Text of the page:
Hey, you! Yeah, we're talking to you! All of you who work a full-time job and care for a loved one in your “spare” time. Those left with anxiety and guilt, after listening to voicemail messages from distant parents who insist they’re still fine on their own. Those of you exhausted from managing your own care; tired of battling your primary care doctor’s office to put through your referral; those frustrated by the contradictory statements and billing letters from your various medical providers. You’re who we’re here to help; it’s why we’re talking to you. Here’s a look at a few situations that CarePartner helped with that we’re sure you relate to:
1. The insurance company is out to get you. Before you claim the insurance is out for blood, literally, ask yourself some questions like those we asked of Ben when he got billed for a procedure that he was told was considered a ‘routine colonoscopy.’ When you look at the fine print of your benefits booklet, it may say that ‘a colonoscopy has to be billed as ‘routine or screening’ in ordered to be paid 100% by the insurance. Unfortunately, when a medical concern is found (polyp, bleeding, etc.), a medical claim must be submitted as ‘diagnostic’, which usually applies against your policy’s deductible and coinsurance. When we looked into Ben’s case, it became clear the doctor’s office submitted an incorrect diagnosis code. Once we clarified the issue, the doctor’s office submitted a corrected claim that qualified the plans screening colonoscopy at 100%. Know your benefits; know your risks.
2. To pay, or not to pay? Cancer. As if the diagnosis wasn’t tough enough, Rich found his kitchen table featuring a most unique centerpiece of stacked medical bills and benefit explanation statements. He turned to CarePartner when he needed help clarifying what bills he owed and ensuring all medical claims were correctly applied against his out of pocket maximums (his deductible and coinsurance). We not only organized his bills and printed a working spreadsheet to simplify what he owed. We also contacted one of the billing departments on his behalf to request a ’30-day hold on the account, to allow the insurance time to process a corrected claim. We also kept Rich calm and reassured when he got a call stating he needed to pay $14,000 before his next chemotherapy appointment. Since we were aware of his already having met his out of pocket maximums for the year, we were able to correct the billing unit to advise our client owed $0. Rich up to that point had told us he’d be willing to forego lifesaving medical treatment because of cost!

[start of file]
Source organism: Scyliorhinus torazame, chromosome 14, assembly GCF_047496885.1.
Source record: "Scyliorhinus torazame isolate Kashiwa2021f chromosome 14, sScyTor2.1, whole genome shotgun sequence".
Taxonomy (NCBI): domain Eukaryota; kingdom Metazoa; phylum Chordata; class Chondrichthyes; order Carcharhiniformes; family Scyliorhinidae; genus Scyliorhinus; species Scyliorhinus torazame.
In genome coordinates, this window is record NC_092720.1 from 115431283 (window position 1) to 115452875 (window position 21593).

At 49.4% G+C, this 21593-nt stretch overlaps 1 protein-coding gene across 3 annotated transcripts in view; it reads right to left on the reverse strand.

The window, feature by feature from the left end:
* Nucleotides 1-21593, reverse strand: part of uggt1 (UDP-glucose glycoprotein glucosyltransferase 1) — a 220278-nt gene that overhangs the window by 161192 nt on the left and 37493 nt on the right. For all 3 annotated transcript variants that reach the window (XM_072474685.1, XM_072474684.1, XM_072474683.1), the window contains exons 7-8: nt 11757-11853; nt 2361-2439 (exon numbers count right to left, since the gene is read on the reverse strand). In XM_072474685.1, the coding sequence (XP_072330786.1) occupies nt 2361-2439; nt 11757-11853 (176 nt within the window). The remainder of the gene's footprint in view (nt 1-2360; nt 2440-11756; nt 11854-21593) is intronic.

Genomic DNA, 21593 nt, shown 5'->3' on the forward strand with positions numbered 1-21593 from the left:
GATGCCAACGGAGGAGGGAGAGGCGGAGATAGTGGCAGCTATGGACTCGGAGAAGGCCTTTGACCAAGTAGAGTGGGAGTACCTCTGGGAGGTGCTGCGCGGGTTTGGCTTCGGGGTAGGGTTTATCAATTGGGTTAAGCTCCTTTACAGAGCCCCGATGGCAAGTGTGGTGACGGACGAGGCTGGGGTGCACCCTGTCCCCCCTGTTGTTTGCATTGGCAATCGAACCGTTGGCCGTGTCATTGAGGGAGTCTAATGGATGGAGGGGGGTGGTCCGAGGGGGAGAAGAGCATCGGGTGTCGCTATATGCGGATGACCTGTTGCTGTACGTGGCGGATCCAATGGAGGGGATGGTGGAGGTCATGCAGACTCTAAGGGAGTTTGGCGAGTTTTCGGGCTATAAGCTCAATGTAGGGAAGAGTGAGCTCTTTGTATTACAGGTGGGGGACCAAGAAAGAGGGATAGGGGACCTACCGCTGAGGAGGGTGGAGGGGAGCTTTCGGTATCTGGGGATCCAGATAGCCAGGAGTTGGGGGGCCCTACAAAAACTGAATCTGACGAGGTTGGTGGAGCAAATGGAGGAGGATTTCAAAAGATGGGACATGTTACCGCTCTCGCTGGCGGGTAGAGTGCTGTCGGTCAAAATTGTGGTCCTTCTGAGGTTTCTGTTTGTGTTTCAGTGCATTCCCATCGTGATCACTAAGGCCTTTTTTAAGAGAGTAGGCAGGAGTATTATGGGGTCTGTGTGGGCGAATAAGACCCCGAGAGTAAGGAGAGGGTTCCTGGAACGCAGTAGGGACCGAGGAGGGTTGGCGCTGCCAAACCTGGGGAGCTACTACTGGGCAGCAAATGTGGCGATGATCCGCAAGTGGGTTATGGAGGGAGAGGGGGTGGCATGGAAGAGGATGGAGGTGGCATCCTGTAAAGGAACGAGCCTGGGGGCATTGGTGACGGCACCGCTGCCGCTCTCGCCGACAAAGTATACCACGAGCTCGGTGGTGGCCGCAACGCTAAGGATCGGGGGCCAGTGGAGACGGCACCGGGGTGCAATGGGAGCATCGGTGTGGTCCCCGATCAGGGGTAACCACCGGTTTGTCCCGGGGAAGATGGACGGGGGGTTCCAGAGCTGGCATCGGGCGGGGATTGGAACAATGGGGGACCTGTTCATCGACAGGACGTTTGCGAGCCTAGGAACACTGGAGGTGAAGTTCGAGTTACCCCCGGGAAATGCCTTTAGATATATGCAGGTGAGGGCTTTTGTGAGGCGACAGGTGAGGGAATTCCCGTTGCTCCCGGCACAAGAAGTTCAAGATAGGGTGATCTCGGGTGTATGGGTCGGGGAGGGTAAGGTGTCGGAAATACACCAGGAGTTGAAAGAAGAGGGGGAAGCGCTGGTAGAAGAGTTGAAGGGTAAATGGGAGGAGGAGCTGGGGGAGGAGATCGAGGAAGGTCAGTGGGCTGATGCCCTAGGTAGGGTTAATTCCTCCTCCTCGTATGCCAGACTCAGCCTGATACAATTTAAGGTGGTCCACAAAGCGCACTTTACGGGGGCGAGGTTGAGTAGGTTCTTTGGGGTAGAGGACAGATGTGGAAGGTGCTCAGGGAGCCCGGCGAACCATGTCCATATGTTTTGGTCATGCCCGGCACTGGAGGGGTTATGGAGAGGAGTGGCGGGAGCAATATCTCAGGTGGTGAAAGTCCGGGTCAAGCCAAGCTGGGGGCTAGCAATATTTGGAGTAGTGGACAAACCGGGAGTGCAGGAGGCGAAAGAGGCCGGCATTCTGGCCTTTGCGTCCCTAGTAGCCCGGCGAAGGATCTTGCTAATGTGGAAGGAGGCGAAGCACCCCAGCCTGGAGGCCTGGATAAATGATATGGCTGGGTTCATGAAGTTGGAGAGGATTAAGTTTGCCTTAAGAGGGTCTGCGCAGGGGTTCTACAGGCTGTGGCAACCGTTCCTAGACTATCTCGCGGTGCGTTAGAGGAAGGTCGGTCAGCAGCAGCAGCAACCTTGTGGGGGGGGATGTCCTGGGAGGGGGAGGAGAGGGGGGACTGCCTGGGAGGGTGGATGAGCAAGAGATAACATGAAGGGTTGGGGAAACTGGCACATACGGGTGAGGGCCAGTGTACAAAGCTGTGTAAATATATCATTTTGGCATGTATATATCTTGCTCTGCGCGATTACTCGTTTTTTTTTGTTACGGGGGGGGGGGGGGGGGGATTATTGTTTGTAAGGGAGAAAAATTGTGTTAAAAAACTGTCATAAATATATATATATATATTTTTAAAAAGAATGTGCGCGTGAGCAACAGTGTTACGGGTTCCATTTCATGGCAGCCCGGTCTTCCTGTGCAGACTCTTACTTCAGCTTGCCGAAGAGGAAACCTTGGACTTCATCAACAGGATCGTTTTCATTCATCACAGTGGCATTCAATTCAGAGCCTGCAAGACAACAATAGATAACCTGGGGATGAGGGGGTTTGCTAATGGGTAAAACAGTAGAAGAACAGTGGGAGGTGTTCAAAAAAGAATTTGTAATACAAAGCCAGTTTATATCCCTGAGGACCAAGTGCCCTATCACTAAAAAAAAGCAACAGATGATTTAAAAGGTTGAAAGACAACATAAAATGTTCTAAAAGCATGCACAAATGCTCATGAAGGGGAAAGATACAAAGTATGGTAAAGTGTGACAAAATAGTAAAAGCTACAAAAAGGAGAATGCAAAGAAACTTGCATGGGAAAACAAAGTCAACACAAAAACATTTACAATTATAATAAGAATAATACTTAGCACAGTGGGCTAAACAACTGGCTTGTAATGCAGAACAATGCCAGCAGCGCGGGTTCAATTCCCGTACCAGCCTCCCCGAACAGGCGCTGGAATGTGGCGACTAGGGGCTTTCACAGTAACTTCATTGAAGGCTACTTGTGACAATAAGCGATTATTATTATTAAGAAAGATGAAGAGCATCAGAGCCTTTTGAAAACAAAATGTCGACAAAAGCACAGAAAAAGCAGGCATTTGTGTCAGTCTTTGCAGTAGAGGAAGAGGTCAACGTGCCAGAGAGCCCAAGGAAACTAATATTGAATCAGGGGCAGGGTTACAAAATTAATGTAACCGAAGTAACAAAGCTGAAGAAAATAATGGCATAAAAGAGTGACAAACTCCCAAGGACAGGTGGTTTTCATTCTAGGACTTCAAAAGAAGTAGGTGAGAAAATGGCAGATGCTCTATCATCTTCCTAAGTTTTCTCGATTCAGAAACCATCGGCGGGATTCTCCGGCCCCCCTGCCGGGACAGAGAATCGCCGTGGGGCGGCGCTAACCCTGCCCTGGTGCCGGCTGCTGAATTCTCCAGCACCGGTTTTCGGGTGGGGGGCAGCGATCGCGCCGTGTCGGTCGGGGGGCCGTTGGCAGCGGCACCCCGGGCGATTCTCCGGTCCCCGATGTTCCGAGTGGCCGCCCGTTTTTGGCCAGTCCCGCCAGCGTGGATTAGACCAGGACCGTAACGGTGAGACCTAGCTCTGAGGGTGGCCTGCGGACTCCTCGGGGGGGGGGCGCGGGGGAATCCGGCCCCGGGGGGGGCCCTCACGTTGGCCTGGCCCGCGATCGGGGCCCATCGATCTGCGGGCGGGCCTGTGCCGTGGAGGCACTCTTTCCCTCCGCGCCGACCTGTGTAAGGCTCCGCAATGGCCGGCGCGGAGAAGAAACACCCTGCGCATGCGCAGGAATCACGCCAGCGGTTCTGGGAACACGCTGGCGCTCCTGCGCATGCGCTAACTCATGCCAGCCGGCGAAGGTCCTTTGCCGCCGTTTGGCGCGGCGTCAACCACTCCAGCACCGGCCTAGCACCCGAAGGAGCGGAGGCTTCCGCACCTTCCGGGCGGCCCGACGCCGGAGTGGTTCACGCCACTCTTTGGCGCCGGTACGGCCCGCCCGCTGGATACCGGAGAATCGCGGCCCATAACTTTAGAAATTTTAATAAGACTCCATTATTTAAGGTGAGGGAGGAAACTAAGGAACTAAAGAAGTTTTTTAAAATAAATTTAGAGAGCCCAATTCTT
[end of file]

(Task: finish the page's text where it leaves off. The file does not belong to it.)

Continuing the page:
3. You’ve said any of the following regarding your health care situation: “My situation is impossible. There’s no hope. Nobody cares. Bad stuff always happens to me. I’m about to pull my hair out. I’m so depressed.” There are times when we speak to prospective clients when we know it’s not a good fit for you nor for us. Although we know our services make a tremendous impact, trust is an essential to our partnership. Just today, I spoke with Lynne whose daughter suffered an acute injury. Because there were concerns from the hospital on whether on her adult daughter’s insurance was active or not, Lynne paid upfront $54,000! Months later when the insurance and hospital were able to get all claims successfully processed, the hospital acknowledged that Lynne’s money was to be reimbursed. I listened as this mother cried, both profoundly frustrated with the hospital, feeling let down by people who leave her on hold nor call her back when they promised. She wasn’t ready to make that step to allow CarePartner to advocate. So I armed her with some helpful strategies to see her situation through.